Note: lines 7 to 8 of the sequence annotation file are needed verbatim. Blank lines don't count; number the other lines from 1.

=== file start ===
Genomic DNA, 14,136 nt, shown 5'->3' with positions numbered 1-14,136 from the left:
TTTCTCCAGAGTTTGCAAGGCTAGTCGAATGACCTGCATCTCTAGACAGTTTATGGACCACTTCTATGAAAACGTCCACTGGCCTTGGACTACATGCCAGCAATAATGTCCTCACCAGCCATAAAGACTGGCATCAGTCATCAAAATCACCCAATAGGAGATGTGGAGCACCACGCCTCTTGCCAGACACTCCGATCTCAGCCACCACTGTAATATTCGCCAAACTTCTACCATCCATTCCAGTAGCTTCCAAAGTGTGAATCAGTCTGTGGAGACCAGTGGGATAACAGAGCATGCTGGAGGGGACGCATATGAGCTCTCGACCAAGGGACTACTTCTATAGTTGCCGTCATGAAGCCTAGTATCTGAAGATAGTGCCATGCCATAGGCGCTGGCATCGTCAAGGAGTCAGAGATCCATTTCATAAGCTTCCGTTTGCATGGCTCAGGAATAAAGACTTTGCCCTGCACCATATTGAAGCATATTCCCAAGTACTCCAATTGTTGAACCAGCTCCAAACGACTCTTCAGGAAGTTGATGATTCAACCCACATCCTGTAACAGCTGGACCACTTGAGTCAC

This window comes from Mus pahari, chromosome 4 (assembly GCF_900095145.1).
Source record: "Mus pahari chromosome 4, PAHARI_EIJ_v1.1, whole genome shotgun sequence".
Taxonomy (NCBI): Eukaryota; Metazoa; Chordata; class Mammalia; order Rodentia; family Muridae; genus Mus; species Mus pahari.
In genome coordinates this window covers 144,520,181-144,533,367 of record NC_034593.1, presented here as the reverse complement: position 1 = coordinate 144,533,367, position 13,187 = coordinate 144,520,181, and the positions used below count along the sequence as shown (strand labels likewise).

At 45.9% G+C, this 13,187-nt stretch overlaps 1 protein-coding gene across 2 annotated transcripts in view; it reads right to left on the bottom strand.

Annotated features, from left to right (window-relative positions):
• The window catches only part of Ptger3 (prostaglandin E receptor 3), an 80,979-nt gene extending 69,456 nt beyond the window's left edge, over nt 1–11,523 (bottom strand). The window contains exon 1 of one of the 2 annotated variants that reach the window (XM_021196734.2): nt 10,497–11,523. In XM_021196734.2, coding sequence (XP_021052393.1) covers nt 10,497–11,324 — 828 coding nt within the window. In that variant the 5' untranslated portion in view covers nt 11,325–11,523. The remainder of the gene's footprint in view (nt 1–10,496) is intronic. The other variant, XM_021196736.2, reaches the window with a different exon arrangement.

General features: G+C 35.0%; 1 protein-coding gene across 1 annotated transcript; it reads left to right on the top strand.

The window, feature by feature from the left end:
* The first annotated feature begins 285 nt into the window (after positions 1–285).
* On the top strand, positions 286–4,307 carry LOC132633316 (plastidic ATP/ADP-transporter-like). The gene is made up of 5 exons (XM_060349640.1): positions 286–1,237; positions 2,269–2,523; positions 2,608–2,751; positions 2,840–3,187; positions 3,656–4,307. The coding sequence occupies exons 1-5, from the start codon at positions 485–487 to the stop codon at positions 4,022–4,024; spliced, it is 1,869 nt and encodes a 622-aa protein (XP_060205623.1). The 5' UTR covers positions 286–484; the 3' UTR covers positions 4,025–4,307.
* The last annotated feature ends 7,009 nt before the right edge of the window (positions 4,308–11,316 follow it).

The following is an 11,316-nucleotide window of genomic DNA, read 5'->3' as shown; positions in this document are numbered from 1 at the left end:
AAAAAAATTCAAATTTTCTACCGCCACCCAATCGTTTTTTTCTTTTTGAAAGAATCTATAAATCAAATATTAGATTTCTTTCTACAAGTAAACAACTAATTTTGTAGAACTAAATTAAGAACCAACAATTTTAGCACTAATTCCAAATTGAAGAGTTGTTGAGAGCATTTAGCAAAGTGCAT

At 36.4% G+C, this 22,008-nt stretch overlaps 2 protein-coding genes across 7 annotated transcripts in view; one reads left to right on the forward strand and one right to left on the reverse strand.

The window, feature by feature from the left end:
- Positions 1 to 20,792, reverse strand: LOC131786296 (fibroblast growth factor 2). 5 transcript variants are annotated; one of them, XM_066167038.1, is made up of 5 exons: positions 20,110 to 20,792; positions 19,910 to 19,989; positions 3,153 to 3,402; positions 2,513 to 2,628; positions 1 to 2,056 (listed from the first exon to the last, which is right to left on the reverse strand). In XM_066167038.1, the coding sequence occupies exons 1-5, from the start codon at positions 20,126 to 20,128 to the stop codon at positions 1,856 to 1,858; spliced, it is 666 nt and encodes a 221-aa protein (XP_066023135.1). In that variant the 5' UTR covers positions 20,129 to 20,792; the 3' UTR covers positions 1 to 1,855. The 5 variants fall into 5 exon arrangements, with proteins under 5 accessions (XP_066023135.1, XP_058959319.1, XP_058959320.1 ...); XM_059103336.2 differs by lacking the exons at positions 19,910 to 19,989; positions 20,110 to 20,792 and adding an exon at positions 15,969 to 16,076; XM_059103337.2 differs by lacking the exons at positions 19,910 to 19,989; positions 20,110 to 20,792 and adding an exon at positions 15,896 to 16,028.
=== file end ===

At 45.9% G+C, this 13,187-nt stretch overlaps 1 protein-coding gene across 2 annotated transcripts in view; it reads right to left on the bottom strand.

Annotated features, from left to right (window-relative positions):